Home Regular Contributors David MacLean What Trump’s Fall, Biden’s Rise May Mean for Manufacturers

What Trump’s Fall, Biden’s Rise May Mean for Manufacturers


Dear reader,

For the sake of our collective sanity, the following article will make no mention of the pandemic. You’re welcome!

President Donald Trump was no friend of Canadian manufacturers. His unjustified tariffs on steel and aluminum hammered Canadian industry and created investment-sapping uncertainty. His aggressive tax reforms succeeded, to some extent, in drawing investment away from countries like Canada to the United States.

So, President Joe Biden will be welcome news for Edmonton’s vibrant manufacturing sector, right? Well, not necessarily.

One of President Biden’s signature promises is to reverse Trump’s corporate tax reforms. Trump slashed corporate tax rates to 21 per cent. Biden’s plan is to hike it back up to 28 per cent. If he follows through, this will give Canadian manufacturers a bit of an advantage on this one measure. On the other hand, the United States is Canada’s largest market for manufactured goods and a healthy US economy is generally good for Canadian business.

Biden’s platform also includes a 10 per cent advanceable tax credit for companies on a broad range of investments designed to create manufacturing jobs in the U.S. Things like re-opening closed facilities, re-shoring manufacturing jobs and expanding facilities may qualify for this credit. This may make the US a more attractive place to invest and incentivize US companies to move their Canadian facilities back to the United States. Naturally, this will be balanced against the increase in corporate taxes and other policies. Regardless, the Canadian government may want to match this policy.

Biden promises in his first week in office to enforce the 1933 Buy American Act. Among other things, this will tighten and expand Buy America rules for public infrastructure projects. He will issue an executive order to ensure American steel, aluminum, and other critical materials are used across federal-funded American infrastructure products while eliminating current loopholes in implementation of the Buy America Act that covers public transportation projects.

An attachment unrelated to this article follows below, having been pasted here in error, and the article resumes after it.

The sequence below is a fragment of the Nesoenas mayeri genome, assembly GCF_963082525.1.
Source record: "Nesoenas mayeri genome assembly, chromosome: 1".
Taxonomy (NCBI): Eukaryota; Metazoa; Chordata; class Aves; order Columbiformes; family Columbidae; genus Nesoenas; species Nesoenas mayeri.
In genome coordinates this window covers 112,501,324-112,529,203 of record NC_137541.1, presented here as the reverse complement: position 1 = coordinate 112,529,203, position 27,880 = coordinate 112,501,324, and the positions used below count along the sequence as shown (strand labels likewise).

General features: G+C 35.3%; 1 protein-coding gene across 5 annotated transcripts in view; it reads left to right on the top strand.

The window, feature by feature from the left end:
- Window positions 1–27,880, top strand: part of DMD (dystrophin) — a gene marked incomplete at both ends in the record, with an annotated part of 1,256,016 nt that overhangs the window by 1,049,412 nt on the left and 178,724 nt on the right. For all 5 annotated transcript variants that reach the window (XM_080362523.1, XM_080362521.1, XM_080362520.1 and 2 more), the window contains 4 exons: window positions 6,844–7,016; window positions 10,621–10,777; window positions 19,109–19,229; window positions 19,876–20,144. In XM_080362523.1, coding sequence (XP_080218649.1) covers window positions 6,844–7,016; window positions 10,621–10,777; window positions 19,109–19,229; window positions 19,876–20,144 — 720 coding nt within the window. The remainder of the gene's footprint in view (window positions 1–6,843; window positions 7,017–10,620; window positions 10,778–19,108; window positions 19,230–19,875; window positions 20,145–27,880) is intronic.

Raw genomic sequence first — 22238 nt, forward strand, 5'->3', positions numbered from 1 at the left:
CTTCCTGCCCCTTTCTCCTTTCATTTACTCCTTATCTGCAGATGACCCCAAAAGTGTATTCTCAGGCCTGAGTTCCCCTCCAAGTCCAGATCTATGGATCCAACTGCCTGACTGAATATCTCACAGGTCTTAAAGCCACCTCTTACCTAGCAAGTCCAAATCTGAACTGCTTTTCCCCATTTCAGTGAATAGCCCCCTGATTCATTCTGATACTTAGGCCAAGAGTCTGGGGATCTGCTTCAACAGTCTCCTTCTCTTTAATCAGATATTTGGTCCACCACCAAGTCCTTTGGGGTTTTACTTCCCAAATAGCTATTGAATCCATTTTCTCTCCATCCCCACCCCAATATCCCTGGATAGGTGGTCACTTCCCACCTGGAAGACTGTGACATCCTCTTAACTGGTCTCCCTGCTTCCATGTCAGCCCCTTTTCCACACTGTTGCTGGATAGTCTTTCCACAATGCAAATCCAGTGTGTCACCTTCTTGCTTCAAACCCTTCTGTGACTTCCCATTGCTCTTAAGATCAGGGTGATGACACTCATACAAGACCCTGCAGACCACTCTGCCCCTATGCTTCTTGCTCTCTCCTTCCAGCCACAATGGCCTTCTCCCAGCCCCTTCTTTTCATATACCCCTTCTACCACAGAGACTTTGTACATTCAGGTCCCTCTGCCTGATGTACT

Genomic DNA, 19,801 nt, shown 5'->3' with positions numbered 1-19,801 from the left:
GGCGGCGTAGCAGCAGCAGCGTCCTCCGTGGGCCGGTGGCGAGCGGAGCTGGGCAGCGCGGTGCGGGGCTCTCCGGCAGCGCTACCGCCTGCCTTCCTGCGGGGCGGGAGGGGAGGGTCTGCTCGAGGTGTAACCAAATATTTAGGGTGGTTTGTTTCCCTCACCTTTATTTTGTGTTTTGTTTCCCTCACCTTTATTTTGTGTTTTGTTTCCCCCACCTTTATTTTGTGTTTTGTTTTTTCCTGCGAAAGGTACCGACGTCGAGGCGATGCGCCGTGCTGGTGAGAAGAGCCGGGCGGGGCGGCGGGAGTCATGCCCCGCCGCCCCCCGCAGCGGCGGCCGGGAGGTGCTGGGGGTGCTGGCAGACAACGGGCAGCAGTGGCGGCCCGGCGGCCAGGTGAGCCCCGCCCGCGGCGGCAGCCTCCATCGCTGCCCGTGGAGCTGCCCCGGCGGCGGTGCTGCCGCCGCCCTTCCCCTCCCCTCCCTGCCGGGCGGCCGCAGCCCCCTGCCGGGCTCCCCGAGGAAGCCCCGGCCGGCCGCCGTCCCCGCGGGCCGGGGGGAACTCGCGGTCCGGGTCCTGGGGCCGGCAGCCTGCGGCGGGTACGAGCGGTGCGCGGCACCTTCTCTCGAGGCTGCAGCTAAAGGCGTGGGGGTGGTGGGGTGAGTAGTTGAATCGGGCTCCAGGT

The new administration plans to create a new “Made in America” Office within the White House Office of Management and Budget tasked with managing American procurement policy to ensure compliance with Buy American rules. It will review all potential Buy American waivers to ensure compliance with the Administration’s objectives to protect American jobs. The mission of the office will be to create more high-paying American jobs through procurement policy.

This would have major implications for Canadian manufacturers. Ottawa appears to be pushing back by emphasizing the complex supply chain linkages between Canada and the U.S., and how a “Buy American” plan would be unworkable. We wish them luck.

Finally, Biden promises to rescind federal approval for the $8 billion Keystone XL pipeline project. For this reason alone, Biden is bad news for a wide swath of Alberta manufacturers and the Alberta government’s bottom line.

There are plenty of reasons for Edmonton manufacturers to be both optimistic and concerned about the Biden administration. Good riddance to Trump’s disruptive and protectionist trade policies. Biden’s higher taxes and more regulation may make Canada more competitive, but the fate of Keystone XL will dominate Alberta-US relations for months and possibly years to come.

Canadian Manufacturers & Exporters (CME) is the voice of Canadian manufacturing. CME represents more than 2,500 companies who account for an estimated 82 per cent of manufacturing output and 90 per cent of Canada’s exports.